Adam Peaty Welcomes Arno Kamminga To The Sub-58 Club With A Purr To The Perfection Of A 56.2 Roar
Arno Kamminga is a huge leap away from joining Adam Peaty in the sub-57 club but the sub-58 club has its second member after the Dutchman clocked 57.90 at the Netherlands Team Time Trials in Eindhoven Friday evening. The moment also marked the first time anyone else has got within a second of Peaty’s Rio 2016 winning time.
A clash of the sub-58 club is now on the cards at European Championships in mid-May but the Olympic champion’s thoughts are on Tokyo 2020 and his “further attack” (not defence) on his title. Before Kamminga’s latest progress, Peaty told State of Swimming:
“I want to go out there and, you know, do what I do and if I do perform then, yeah, I don’t think many people would get close and it’s really a question of who’s going to go under 58. I think this could be the first Olympics where someone could possibly sneak under 58 (beyond himself) if they have the perfect race on the big occasion. There’s some amazing talent coming through and I welcome that because it pushes me even further and it’s great to see the next generation of swimmers coming through. And that’s what you want in sport. You want a little bit of a push … you never know until the heats are done, then heats into semis and then you’ve got to be on your game for the final.”Adam Peaty – Rio 2016 Olympic gold in a stunning world-record time – photo by Patrick B. Kraemer/Magic PBK
The context of that interview and Peaty’s description of a sum that adds up to a 56.2-56.3 effort one perfect day, is below. Meanwhile, Kamminga has been on a constant flow of improvement since missing the final of the 100m at 2019 world titles. How season bests: 57.90, 2021; 58.43, 2020; 59.14, 2020; 59.76, 2018. His best two efforts unfolded Friday; his best nine efforts have all been clocked during Covid lockdown, 2020 and 2021.
A three-time European short-course champion, Kamminga took 0.01secs off his Dutch record in 58.42 in morning heats in Eindhoven. The warning given, the 25-year-old coached by Mark Faber at Amsterdam’s National Training Centre was out in 26.99, home in 30.91 to go into waters uncharted by breaststroke specialists until Adam Peaty went that way in 57.92 back in 2015 to bring the slowest stroke up to the speed of Johnny “Tarzan” Weissmuller on the fastest stroke, over 100m freestyle, in the 1920s.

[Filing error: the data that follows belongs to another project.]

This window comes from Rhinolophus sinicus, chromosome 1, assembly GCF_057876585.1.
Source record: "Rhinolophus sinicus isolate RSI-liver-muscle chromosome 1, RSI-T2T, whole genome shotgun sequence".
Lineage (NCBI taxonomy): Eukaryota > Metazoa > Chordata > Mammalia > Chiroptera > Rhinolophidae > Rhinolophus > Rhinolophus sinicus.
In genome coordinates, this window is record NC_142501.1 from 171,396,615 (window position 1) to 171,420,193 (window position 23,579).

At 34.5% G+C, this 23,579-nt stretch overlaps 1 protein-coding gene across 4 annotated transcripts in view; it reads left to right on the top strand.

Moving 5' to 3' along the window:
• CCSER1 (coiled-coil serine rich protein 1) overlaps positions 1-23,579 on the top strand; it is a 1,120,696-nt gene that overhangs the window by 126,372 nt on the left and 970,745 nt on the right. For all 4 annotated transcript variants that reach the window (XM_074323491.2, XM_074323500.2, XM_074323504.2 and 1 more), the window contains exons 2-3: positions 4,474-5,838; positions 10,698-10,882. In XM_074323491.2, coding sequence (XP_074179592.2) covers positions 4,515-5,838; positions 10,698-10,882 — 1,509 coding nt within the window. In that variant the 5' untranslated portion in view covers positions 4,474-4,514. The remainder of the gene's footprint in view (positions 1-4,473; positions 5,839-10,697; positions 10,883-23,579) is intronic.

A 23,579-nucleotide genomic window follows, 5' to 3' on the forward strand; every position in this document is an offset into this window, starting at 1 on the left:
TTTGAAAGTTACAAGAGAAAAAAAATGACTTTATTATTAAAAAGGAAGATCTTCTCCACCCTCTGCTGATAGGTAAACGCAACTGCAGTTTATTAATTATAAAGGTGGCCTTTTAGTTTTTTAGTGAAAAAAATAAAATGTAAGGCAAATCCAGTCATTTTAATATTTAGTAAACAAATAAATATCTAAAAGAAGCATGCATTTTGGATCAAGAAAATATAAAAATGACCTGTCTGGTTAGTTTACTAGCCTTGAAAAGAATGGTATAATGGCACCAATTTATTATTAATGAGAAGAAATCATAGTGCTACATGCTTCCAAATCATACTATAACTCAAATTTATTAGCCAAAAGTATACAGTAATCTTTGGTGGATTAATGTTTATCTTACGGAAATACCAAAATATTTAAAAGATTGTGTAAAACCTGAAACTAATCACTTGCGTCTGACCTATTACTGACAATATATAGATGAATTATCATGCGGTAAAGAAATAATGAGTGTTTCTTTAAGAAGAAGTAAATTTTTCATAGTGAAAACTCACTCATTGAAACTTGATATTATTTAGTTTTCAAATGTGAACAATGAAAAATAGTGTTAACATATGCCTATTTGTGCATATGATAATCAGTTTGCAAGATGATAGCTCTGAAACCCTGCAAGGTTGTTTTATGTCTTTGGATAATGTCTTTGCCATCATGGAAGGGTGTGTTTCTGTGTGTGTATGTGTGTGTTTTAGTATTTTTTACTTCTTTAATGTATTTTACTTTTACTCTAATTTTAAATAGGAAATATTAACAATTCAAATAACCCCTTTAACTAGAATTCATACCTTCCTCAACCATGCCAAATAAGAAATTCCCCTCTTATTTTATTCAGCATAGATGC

Six long years and Peaty had notched up every title over 100m available to him, including the Olympic crown and taken the speed of breaststroke a relative light year ahead of his rivals, at 56.88, at World Championships in 2019.
Earlier this week, Peaty, at the helm of the 2021 World rankings with his 57.37 from last week at Britain’s Olympic trials when unrested, said that it was “inevitable” that others would go below 58 and he was “looking forward to it … it’s good to have the competition”. He also noted, however, that 57 was not a zone he had in mind and that as things stood, if all things went as well as they could he might one day get down to a 56.2. That is unlikely to be required for Tokyo gold.
A delighted Kamminga said he was now looking forward to Monday and the start of his taper for European Championships in mid-May, when he will finally get to race Peaty in a long-course pool in peak form for the first time since World Championships in 2019, when Peaty set the world record in 56.88 in the semi-final that saw Kamminga finish seventh in 59.49.
Peaty took the crown the next day on 57.14 and until Kamminga’s effort, had held the best 20 times ever. Now the Dutchman is performer No 2 with performance No 15, set in time-trial conditions:
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Kamminga told reporters in Eindhoven: “I still can’t quite comprehend it. I had known for a long time that this was in it. I trained very well in the past year, but it just didn’t quite work out in races. That was sometimes frustrating.”
His latest swim had confirmed there had been a change: “I notice that I am stronger than ever, a bit heavier and fitter than ever. I have better stamina and can keep it up very easily. Usually I can’t lose the strength, but today I had the control to lose everything and to give everything. “
Kamminga, who today followed up with a 2:07.71 in a 200m time trial (2:06.85 is his Dutch record), had a sub-58 in mind for Tokyo, not just yet. He told NOS (report and race video):
“I had put such a time in my agenda for Tokyo. Of course, that’s still out there. I was in the group with a few other swimmers who all swam a bit the same. I’ve now taken half a second away from that, which is very nice.”Arno Kamminga – photo by Patrick B. Kraemer / MAGICPBK
With a nod to Peaty, Kamminga said: “Anything can happen if you’re next to him. I reduced the gap from one and a half seconds to one second. I hope he will have a bad night’s sleep on this.”
Fine progress – but forlorn hope, perhaps.
Peaty is in a unique situation. I put that to the Olympic champion, a man who has a big advantage on his closest rivals, not just on the clock but in racing too, as seven years of dominant 100m peak-performance efforts have shown. How then to approach Tokyo with a gain on others significantly beyond that enjoyed by any other 100m swimmer on any other stroke? Was he thinking about what he’d prepared to do, focus on his own goal? Did he given any thought to the folk either side of him? Most others, if not all, take that with them to the blocks, plus they know the guy in the next lane is 0.1-0.2 away. What is it that he takes to the blocks?